Don’t Surrender to Invisible
A Better Day is Comin’
35-Day Author Blog Challenge – Day 17
A young man has been on my heart lately. My younger brother’s worker who was just twenty-five years old. On the outside *Bobby looked and acted fine, happy even. “A hard worker. A farmer’s kid,” Don said, stunned when he received the news of Bobby’s death from the equally shell-shocked mother.
“He just didn’t show up to work. I never expected to hear this.”
Twice Bobby’s age, Don couldn’t get his mind around the loss of such a nice, seemingly well-adjusted kid. My brother grieved. Is still grieving. We all are. I recall how pleased Don was early last summer when he hired Bobby, the man with the good work ethic.
Yes, Bobby worked hard and kept his mouth shut. He didn’t raise any flags or cause any trouble. Since his death, Don has taken a closer look at the life of his employee, a man he valued and considered his friend despite the difference in their ages. My brother learned about some of Bobby’s challenges that he wasn’t aware of before. Hidden things that Bobby struggled with. Difficult-to-discern problems only a few knew about.
Challenges others could have advised him on had they only known. But neither his friends nor Don really knew the details of what life was like day-in and day-out.
How like Retinitis Pigmentosa is that? How like our invisible struggle!
To the world we look as if nothing out of the ordinary is going on. There are no tell-tale signs, except for the tripping over obstacles we don’t see. Our challenges are invisible unless someone looks close-up at our lives day-in and day-out.
I know. As our vision loss progresses, so do the challenges. They get bigger and harder to hide. They can feel overwhelming.
I lived in denial for twenty-five years. I told so few people. I didn’t want to share that vulnerable part of myself or believe it existed because my life would change. Admitting that all was not what it appeared was like admitting to weakness – in my mind.
How silly – and yet that’s how many of us with RP live for a long time.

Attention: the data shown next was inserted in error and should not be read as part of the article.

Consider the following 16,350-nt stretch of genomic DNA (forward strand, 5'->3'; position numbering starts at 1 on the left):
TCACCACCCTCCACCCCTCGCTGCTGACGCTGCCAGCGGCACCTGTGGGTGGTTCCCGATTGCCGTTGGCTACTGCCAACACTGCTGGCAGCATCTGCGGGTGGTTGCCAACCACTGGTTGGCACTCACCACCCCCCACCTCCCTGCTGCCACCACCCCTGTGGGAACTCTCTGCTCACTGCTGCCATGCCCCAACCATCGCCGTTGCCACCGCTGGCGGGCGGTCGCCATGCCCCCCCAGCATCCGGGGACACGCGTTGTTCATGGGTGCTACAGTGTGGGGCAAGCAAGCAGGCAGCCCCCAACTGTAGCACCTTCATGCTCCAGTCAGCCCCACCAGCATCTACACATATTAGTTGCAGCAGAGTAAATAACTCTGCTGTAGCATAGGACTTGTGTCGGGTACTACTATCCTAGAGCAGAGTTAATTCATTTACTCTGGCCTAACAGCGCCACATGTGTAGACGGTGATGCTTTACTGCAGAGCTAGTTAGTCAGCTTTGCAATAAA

In frustration because we’re carrying around secret challenges.
It gets darker and darker so we can’t see a better day is comin’.
I so wish I could have told Bobby, “Don’t let these times of challenge define you. Don’t let them decide your life. A better day is comin’.”
It’s always coming. People care. They just don’t understand what’s going on.
Let’s not surrender to invisible – the things no one sees outwardly.
Those with RP have a hidden genetic disease that affects our eyes, that play tricks on us. We can’t see an object though it’s there. So we trip and fall. Sometimes we get hurt. In a moment, someone lends a hand or we pick ourselves up. The light comes from somewhere – a night light, a lamp, a window. Inside ourselves. God.
The light of hope. A better day is comin’.
Bobby had a hidden frame of mind that affected his morale. For a moment, his mind played tricks on him. He couldn’t see the the way ahead, though it was there. He tripped and fell over some obstacles – maybe only one. Maybe everything seemed blurry. He didn’t feel for the hands waiting to help him up. Or search for the glimmers of light from somewhere. Even inside himself.
He missed the light of hope. That a better day was comin’.
Friends, please don’t surrender to invisible.
If people don’t understand your challenges, overcome that reticence. Make them aware. Don’t entrench yourself in denial, anger, bitterness or give in to the temporary.
Find the light- as evasive as it may be.
A better day is comin’
You’ll see it.
Do you see the light grains are wider than the dark? That’s the light of hope.
There’s always a better day coming.
*Bobby is a fictitious name for a real person.
Can you think of a time in your life when things looked dark – physically, emotionally, spiritually, financially? How did it change? How did you see the light of hope? Share it in the comments below.
You have just read, “Don’t Surrender to Invisible,” by Amy L. Bovaird. Copyright September 29, 2015.